Several Queensland in-home and aged care providers have been hit with non-compliance notices for failing to meet industry benchmarks.
Several Queensland in-home and aged care providers have been hit with non-compliance notices for failing to meet industry benchmarks.

Failing to comply: In-home care provider hit with notice

A Sunshine Coast home care provider is one of five organisations in Queensland to be hit with non-compliance notices for failing to meet aged care industry benchmarks.

Caloundra's Candice Care was issued with the non-compliance notice by the Australian Government's Aged Care Quality Standards on July 30, 2019.

It said the business failed to meet the Home Care Standards which replaced the Quality of Care Principles 2014 from July 1 last year.

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It said the business had not met several standards including effective management, regulatory compliance, risk management and human resource management.

The independent, not-for-profit business opened on the Sunshine Coast in 2017 and offers aged care and disability services under the Home Care Packages and National Disability Insurance Scheme programs.

Queensland Nursing and Midwifery Union acting secretary Sandra Eales said the same staffing minimums, safe skill mix and public reporting being requested for the residential aged care sector should also apply to the provision of home care services.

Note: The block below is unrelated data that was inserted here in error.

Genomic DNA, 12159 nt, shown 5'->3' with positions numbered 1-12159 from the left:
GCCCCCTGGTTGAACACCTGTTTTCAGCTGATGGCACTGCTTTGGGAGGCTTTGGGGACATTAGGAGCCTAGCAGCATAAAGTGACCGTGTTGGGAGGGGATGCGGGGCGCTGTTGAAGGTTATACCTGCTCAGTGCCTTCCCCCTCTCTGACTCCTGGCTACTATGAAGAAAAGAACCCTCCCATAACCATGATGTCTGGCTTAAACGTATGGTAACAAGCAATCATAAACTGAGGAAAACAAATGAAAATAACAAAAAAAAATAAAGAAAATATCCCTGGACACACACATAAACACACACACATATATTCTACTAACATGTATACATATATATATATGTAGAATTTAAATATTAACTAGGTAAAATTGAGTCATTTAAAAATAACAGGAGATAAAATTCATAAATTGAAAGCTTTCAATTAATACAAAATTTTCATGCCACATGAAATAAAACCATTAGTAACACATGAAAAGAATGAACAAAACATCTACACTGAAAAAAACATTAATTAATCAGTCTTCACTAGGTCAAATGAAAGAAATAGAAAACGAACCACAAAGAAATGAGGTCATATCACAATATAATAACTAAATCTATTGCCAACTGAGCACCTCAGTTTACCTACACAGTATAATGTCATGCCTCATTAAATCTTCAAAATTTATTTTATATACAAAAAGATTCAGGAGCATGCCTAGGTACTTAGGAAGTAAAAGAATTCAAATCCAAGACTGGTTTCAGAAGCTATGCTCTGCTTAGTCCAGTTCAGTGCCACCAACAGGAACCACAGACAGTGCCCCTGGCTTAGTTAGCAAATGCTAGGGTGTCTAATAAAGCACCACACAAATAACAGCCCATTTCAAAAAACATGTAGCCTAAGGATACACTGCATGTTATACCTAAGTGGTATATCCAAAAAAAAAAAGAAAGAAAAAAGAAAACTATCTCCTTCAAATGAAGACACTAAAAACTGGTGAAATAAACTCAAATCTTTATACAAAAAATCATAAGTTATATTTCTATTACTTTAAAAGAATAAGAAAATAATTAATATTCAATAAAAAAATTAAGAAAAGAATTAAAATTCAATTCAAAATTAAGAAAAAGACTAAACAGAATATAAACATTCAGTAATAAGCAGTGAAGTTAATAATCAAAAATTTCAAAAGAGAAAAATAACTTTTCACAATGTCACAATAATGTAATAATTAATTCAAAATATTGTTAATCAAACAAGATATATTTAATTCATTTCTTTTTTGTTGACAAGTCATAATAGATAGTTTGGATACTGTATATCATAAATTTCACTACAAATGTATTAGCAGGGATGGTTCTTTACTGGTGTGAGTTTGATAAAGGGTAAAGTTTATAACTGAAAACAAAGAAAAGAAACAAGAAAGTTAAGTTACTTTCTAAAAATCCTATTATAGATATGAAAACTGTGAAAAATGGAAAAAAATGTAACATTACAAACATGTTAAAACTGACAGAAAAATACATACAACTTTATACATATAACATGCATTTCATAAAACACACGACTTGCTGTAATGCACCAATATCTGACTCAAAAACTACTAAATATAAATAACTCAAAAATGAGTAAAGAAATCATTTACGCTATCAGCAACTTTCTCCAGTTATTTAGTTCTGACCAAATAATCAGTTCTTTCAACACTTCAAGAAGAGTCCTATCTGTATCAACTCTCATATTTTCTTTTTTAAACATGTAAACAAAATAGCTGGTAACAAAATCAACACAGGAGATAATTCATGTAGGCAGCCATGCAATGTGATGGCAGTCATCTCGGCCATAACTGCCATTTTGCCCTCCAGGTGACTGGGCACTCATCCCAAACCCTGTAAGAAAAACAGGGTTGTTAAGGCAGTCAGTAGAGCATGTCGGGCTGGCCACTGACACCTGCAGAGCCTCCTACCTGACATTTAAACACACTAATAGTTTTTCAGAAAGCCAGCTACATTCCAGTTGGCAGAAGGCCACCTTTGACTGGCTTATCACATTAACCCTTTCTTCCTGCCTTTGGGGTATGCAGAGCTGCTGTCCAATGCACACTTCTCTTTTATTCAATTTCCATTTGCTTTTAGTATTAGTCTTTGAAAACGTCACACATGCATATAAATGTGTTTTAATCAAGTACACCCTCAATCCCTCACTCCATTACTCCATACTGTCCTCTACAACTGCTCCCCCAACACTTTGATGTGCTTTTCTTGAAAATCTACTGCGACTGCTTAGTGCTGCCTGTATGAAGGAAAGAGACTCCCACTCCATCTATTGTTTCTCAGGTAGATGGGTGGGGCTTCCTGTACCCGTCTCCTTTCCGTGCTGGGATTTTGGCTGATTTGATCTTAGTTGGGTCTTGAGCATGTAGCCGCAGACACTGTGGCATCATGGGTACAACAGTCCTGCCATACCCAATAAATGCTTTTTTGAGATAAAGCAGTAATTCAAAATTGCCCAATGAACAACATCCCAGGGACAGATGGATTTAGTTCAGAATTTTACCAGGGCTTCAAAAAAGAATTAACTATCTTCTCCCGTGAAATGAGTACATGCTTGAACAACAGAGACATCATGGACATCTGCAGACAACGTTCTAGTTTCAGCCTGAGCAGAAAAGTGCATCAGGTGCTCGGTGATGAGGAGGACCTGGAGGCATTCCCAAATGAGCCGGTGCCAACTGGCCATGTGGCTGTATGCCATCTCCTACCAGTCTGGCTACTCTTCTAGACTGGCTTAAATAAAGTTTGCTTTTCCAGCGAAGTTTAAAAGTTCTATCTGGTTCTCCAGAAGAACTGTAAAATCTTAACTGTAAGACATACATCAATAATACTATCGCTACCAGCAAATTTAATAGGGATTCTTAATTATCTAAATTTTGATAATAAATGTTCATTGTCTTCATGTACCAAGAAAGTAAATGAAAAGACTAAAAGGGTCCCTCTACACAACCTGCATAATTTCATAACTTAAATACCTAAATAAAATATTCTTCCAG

It comes as News Corp Australia this week launches Aged Care 360, an investigation into the level of care provided and the money spent in the industry.

"While the focus has largely been on Queensland's estimated 400 private residential aged care facilities, which are also the responsibility of the Federal Government, the QNMU believes the same standards should apply to the home care services for elderly Queenslanders," Ms Eales said.

The union is also calling for public reporting of resident outcomes and financial reporting for private aged care providers.

"All Queenslanders, be they in private residential aged care facilities or in the community setting, deserve safe, quality nursing care," Ms Eales said.

"It is our understanding there are currently no Federal Government safe staffing minimums, guidelines around staff skill mix or public reporting regarding patient outcomes linked to the provision of federally funded in home care for elderly Queenslanders.

"The QNMU believes all federally funded aged care providers should publicly report how taxpayer funds received are spent. We also believe that the health and quality outcomes of care, provided in both residential aged care facilities and the home setting, should also be publicly reported."